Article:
A question came up during a recent online discussion of pros and cons between Robert’s Rules of Order and The Standard Code of Parliamentary Procedure. One comment asked if Robert’s was “archaic and obsolete.” Here’s my answer.
There are several major parliamentary manuals, with Robert’s Rules of Order being the best known. Robert’s Rules and parliamentary procedure are viewed as one and the same by most of the public. Of organizations that have a parliamentary authority in their governing documents, Robert’s is by far the most common choice (some surveys suggest 80%-90%) . State statutes that prescribe a parliamentary authority for some types of entities, such as homeowner and condominium associations or governmental bodies, tend to always cite Robert’s. Some courts have held that Robert’s can be relied upon even without a required parliamentary book. The fact that Robert’s is the most popular and easiest-to-locate book on parliamentary procedure argues strongly in its favor as a parliamentary authority.
Robert’s really shouldn’t be called “archaic and obsolete.” After all, the last edition just came out in 2020 and has significant additions on electronic/virtual meetings. Here’s an article on the latest book: https://lawfirmcarolinas.com/blog/new-roberts-rules-of-order
However, at 714 pages of tiny print, Robert’s is THOROUGH. But just because Robert’s has a rule for everything doesn’t mean that all organizations use the whole book. Most assemblies get by with using only a fraction of Robert’s. The book also makes clear that an organization can adapt or modify its rules to suit the assembly’s specific purposes. And boards with fewer than about 12 can follow more relaxed procedures, such as no seconds, informal discussion without a motion, etc. (See Board Procedure Versus a Membership Meeting)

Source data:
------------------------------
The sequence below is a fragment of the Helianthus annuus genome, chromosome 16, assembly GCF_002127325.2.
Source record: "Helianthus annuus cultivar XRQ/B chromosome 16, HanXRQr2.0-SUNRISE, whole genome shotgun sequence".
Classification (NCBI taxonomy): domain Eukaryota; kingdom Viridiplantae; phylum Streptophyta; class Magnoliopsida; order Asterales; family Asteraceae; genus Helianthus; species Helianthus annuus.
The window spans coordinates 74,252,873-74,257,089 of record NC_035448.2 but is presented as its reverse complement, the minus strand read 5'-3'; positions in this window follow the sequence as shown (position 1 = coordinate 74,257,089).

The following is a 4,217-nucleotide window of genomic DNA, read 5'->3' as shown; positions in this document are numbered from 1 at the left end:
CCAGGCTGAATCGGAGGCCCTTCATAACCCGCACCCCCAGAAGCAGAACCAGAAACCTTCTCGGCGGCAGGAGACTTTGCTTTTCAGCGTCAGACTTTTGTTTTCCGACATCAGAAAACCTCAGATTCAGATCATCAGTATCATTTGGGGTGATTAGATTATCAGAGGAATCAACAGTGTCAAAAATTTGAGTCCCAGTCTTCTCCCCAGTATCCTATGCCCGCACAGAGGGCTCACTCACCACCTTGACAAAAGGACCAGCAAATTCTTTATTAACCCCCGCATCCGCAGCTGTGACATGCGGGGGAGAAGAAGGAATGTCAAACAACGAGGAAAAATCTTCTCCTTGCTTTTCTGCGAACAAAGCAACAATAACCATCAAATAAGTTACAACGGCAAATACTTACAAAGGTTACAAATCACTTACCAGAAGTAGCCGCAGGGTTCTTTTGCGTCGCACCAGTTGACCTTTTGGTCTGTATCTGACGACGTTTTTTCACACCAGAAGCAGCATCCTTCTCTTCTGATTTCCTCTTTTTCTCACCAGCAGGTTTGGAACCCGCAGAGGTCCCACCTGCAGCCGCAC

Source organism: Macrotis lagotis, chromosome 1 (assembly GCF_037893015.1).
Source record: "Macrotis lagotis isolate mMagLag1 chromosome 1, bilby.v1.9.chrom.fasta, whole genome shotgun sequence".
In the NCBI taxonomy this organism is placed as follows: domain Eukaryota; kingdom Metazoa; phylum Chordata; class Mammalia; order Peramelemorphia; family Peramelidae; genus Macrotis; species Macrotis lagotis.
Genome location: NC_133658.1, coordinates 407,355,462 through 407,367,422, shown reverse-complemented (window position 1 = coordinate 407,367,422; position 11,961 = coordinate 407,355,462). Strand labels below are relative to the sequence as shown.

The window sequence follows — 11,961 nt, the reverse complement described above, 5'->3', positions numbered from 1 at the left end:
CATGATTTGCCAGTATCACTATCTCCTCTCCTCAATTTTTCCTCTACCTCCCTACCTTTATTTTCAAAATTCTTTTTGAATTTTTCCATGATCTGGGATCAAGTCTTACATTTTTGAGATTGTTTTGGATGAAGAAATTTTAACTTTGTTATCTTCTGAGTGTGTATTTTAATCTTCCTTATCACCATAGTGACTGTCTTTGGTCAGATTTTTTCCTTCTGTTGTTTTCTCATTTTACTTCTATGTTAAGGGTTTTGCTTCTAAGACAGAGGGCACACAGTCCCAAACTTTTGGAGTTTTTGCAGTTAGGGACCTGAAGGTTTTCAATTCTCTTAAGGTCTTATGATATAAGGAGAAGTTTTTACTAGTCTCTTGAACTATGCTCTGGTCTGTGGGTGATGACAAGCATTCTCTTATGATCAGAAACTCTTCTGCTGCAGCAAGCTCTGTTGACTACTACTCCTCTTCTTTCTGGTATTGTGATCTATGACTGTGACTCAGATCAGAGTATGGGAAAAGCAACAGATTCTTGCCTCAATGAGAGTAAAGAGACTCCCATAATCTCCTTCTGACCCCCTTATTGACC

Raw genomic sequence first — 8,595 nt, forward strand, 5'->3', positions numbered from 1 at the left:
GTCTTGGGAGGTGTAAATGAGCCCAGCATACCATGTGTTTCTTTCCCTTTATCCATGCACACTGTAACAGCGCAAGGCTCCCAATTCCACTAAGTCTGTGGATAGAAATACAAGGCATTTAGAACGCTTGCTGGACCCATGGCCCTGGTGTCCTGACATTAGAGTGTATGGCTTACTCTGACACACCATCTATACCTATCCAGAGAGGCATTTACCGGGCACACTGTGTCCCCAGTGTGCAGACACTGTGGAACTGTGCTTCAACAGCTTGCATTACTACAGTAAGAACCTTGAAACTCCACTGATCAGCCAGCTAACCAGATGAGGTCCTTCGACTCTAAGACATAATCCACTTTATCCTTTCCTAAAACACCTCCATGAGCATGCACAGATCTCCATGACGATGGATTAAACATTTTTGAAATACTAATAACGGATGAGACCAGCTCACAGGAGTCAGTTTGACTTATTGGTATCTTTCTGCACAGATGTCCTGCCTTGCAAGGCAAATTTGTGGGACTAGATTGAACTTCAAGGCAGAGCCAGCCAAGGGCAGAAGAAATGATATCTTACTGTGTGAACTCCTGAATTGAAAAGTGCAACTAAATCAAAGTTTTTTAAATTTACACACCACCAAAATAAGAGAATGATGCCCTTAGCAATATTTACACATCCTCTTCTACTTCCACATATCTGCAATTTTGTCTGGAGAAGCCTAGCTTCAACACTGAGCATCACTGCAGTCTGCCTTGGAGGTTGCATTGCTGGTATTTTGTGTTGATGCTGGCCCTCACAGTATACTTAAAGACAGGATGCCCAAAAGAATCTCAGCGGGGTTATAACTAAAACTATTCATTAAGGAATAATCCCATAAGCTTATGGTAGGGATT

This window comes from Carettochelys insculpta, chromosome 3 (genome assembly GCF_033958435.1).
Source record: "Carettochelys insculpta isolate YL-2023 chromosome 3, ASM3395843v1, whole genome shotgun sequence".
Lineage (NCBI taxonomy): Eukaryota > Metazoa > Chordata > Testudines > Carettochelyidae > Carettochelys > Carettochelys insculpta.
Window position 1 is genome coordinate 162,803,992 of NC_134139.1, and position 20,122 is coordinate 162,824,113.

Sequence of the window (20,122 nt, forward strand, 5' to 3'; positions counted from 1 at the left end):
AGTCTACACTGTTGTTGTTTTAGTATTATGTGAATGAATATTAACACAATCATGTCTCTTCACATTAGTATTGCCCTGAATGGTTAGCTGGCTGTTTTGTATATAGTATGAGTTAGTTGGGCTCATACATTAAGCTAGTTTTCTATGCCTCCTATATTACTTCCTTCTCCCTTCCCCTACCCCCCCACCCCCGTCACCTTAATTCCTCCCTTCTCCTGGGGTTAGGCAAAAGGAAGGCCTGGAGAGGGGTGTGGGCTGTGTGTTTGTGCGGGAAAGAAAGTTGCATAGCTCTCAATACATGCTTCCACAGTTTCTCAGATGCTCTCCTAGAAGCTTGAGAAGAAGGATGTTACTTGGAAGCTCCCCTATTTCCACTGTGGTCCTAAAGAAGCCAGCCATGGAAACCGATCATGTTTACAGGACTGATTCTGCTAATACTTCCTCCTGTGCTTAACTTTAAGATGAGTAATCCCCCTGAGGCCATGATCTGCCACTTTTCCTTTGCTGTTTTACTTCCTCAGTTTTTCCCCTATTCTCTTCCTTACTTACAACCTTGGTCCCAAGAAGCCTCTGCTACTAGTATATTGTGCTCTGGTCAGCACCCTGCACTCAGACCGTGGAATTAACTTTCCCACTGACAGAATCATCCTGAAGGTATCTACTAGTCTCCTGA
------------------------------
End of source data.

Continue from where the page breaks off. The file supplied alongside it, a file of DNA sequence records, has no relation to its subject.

The Standard Code of Parliamentarian Procedure (sometimes referred to as “Sturgis” after original author Alice Sturgis) has for decades served as a shorter, simpler alternative to Robert’s. Sturgis (or “TSC”) is often used by organizations of physicians and dentists, which enjoy and utilize its reference committee process. That said, the Fourth Edition from 2000 is likely the last version of TSC (though the books can still be printed on demand at sites such as Amazon). The American Institute of Parliamentarians Standard Code of Parliamentary Procedure, while not a direct successor to TSC, is a newer work based on the principles of Sturgis. In general, TSC and the AIPSCP are very similar. For organizations that have used and enjoyed The Standard Code, it may be worth taking a look at the AIP Standard Code of Parliamentary Procedure.
In looking at Robert’s Rules of Order versus The Standard Code, it would be unfair to say one parliamentary book is “best.” That’s like asking if a flat-head screwdriver is better than a Phillips-head screwdriver. It really depends on the specific need. Similarly, these different parliamentary manuals fill different niches, based on the size of the assembly, complexity of the organization, and the types of business that will be handled. Different organizations will likely prefer one parliamentary authority over another, in part based on what they have always used. That said, many organizations are locked into a particular parliamentary authority based on bylaws language that can be a challenge to change.